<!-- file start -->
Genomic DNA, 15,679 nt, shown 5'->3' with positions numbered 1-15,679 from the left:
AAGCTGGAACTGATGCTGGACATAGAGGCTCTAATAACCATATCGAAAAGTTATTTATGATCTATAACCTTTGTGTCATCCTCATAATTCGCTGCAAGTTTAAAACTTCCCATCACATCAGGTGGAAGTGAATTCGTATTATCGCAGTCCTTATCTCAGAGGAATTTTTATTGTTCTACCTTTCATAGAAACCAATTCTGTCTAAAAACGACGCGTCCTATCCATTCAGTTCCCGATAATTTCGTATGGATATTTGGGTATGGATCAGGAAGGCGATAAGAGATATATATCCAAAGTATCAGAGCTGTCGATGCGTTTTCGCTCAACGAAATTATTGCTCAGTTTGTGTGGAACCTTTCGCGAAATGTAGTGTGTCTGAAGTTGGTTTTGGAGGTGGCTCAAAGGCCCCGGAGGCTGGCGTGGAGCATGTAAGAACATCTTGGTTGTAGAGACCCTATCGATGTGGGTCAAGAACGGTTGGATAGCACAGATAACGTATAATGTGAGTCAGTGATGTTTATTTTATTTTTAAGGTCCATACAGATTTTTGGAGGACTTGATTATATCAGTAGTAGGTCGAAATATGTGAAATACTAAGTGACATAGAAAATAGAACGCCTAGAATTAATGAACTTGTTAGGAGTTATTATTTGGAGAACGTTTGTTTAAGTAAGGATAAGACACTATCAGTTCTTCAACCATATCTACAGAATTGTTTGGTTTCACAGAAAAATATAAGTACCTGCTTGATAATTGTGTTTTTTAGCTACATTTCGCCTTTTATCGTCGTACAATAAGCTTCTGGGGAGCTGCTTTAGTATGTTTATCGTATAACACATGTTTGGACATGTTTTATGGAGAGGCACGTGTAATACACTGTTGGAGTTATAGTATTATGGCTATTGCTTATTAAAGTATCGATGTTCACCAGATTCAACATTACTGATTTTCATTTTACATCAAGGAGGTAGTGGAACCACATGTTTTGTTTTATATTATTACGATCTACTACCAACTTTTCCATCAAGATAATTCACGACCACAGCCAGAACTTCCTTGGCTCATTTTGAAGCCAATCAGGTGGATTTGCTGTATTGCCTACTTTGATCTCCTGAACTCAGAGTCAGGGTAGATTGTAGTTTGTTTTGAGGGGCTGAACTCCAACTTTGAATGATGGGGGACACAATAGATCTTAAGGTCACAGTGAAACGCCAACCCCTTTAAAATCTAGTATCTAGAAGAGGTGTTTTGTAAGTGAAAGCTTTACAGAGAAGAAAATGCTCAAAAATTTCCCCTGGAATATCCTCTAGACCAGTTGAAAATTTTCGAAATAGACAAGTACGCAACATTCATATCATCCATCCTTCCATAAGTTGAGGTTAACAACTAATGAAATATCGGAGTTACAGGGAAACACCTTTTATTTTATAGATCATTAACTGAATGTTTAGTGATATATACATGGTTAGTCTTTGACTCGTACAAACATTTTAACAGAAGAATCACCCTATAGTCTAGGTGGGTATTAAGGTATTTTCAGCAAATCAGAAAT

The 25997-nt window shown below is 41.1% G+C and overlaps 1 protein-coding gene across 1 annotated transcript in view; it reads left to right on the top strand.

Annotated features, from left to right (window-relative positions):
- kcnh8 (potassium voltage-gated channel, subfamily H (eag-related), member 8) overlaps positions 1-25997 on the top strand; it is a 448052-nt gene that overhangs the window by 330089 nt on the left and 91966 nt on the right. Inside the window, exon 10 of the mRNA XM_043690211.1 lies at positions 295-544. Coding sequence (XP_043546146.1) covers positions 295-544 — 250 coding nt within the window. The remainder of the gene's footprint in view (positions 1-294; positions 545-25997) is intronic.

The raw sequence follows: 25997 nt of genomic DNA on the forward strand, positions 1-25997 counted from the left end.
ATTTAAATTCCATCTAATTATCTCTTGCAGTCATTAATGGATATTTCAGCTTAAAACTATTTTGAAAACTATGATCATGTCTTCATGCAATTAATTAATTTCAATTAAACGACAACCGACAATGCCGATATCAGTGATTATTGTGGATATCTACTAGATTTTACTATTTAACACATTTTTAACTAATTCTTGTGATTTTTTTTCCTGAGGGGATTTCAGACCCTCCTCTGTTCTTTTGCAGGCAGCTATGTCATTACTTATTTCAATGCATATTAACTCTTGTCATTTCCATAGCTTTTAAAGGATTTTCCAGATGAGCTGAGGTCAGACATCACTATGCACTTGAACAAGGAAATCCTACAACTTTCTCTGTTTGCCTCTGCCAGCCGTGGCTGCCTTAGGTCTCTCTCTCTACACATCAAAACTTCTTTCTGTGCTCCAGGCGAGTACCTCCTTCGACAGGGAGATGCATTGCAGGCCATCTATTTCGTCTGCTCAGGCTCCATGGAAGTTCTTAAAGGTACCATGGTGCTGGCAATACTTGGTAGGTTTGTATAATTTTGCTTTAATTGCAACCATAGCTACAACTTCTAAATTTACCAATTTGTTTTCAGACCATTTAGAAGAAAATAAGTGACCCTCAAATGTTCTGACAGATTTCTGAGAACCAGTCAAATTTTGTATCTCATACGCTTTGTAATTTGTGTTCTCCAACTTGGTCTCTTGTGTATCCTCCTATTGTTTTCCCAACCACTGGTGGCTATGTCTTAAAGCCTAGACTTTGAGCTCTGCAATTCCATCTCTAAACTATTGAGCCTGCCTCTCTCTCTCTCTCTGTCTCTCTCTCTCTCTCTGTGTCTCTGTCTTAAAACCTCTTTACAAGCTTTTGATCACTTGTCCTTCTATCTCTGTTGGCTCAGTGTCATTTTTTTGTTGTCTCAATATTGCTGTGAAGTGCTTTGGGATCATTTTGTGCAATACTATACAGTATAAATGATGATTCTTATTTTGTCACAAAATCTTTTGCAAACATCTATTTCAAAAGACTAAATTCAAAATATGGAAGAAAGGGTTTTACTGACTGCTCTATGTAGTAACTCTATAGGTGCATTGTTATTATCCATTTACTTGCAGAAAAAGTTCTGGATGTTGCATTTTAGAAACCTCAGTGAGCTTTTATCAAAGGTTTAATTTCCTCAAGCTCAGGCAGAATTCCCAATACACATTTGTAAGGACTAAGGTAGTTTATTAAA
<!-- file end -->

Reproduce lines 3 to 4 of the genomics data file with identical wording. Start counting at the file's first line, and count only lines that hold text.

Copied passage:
The 25997-nt window shown below is 41.1% G+C and overlaps 1 protein-coding gene across 1 annotated transcript in view; it reads left to right on the top strand.

Annotated features, from left to right (window-relative positions):